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Age of Conan: Unchained Dev Journals: Craig Morrison On Melee vs. Ranged Balance

By Guest Writer on November 09, 2009

Today, we kick off a new series of articles where we ask a number of different developers from a number of different companies to answer a question about MMORPG design. Today, we ask Age of Conan Game Director and Executive Producer Craig Morrison about balancing casting and ranged classes against melee classes.

MMO combat suffers from balancing casting vs. melee classes. What methods do you use to balance these two class types?

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I think before you look at the challenges specific to MMO combat in terms of balance between any two sets of character types you have to define what we are usually trying to achieve in terms of balance.

You might think it was easiest to define it very straightforwardly as 'every time I fight I have a 50/50 chance of winning or losing based my skill and approach' but when you actually push players about what many feel about gameplay the reality is that they would feel balance was better when they have a chance of losing, but that they should win more than lose. Most seem to tend towards wanting something like a 75/25 mix of winning to losing...so they recognize the need for, and want, a chance of losing, but they generally feel that its more fun when they win more often than they lose, as long as it isn't too much.

So that is where the old 'rock, paper, scissors' approach comes in. Someone always has a chance to beat someone and lose to someone...but that isn't directly translatable into an MMO setting as you don't want to establish any situation where a player will lose every time. So we end up with systems where certain classes have advantages and disadvantages against others and thus can win more often that lose if they pick their targets correctly (and learn when to run away!), but with MMO titles often having up to a dozen classes that balance also has various pitfalls...is it fun to have classes you almost always have to avoid? Is that balance? That is not a fun scenario if the chances are absolute, you don't want any class to always win over another, so we as designers have to have a form of weighed chances. You might want Class A to have an advantage against Class B but you rarely if ever want it to be absolute, rather you want the various balances weighted in specific ways across the total number of classes you have.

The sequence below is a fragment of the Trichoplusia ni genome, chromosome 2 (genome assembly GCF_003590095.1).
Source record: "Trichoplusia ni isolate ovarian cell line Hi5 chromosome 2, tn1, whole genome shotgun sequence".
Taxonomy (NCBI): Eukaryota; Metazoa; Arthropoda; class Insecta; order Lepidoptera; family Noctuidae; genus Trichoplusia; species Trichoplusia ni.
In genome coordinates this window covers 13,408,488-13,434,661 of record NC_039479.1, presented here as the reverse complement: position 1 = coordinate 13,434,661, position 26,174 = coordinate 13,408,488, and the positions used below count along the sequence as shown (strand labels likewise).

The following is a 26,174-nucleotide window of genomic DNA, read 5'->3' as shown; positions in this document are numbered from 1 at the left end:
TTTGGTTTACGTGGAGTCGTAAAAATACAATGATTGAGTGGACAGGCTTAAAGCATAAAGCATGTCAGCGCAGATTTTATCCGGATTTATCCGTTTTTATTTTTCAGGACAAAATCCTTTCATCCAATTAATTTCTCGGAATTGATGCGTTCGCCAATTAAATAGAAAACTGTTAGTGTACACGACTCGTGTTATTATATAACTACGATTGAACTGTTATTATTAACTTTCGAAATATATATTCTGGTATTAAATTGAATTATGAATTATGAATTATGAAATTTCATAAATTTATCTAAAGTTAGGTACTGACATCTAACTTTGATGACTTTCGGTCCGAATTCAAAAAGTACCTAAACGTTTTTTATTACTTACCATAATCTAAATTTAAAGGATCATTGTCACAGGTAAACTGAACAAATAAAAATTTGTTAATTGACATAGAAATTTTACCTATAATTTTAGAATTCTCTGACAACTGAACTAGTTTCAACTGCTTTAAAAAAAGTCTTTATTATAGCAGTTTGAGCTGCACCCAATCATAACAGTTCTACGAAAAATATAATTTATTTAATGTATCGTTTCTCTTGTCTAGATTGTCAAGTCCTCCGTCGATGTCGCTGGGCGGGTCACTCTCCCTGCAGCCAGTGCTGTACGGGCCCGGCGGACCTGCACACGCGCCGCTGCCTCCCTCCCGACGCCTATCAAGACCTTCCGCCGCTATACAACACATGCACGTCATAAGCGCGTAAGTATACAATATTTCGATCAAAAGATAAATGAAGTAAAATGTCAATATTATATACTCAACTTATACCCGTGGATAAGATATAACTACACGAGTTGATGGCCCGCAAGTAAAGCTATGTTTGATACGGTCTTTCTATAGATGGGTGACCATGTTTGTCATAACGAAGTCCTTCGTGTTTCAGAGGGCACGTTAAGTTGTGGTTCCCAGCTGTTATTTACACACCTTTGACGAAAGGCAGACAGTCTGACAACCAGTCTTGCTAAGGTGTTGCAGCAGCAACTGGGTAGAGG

In terms of controlling that there are three main elements that we as designers have to control. Maximum values, Availability and Mechanics.

Maximum Values

This is probably the most important element of all. In any RPG system you need to have a firm control over the maximum values possible for any given statistic or element. The system designer must know what the maximum health value for a character is or the maximum DPS output they can achieve. This means having good systems and records, be they spreadsheets or databases that track and monitor the possible contributions available to any give character, be it from inherent values, bonuses, buffs, armor or whatever elements exist in your game. You absolutely have to enforce maximums on your budgets or you have already lost any real chance of maintaining balance...or at best make it incredibly difficult for yourself. So method number one is establishing and then controlling maximum budget caps for every element of a character.

Availability

Leading on from your budgets you then have to assess how available the bonuses and stats are to the players on average. A maximum budget can prevent you from breaking balance by having overpowered items, but it won't prevent a possible imbalance if there isn't a structured approach to how players get access to those stats.

So what do I mean exactly? Mostly it is about scaling and distribution. If for example your maximum value for DPS was 100 in your game, but 90 of that was contributed by a really rare item late in the game, then in effect your average player only have access to 10, which could become an issue if the mobs are balanced on a sliding scale. That is an extreme example of course, but it does illustrate the point. More likely what you run the risk of is an item being introduced that brings too much of a given stat into play too early, or it is available to one class and not another. Thus it is vital that the distribution and scale of how the stats are given out is vital. So method number two is tracking the distribution of where stats and bonuses are given out so that you can distribute them as evenly as possible, both across level ranges and across classes.

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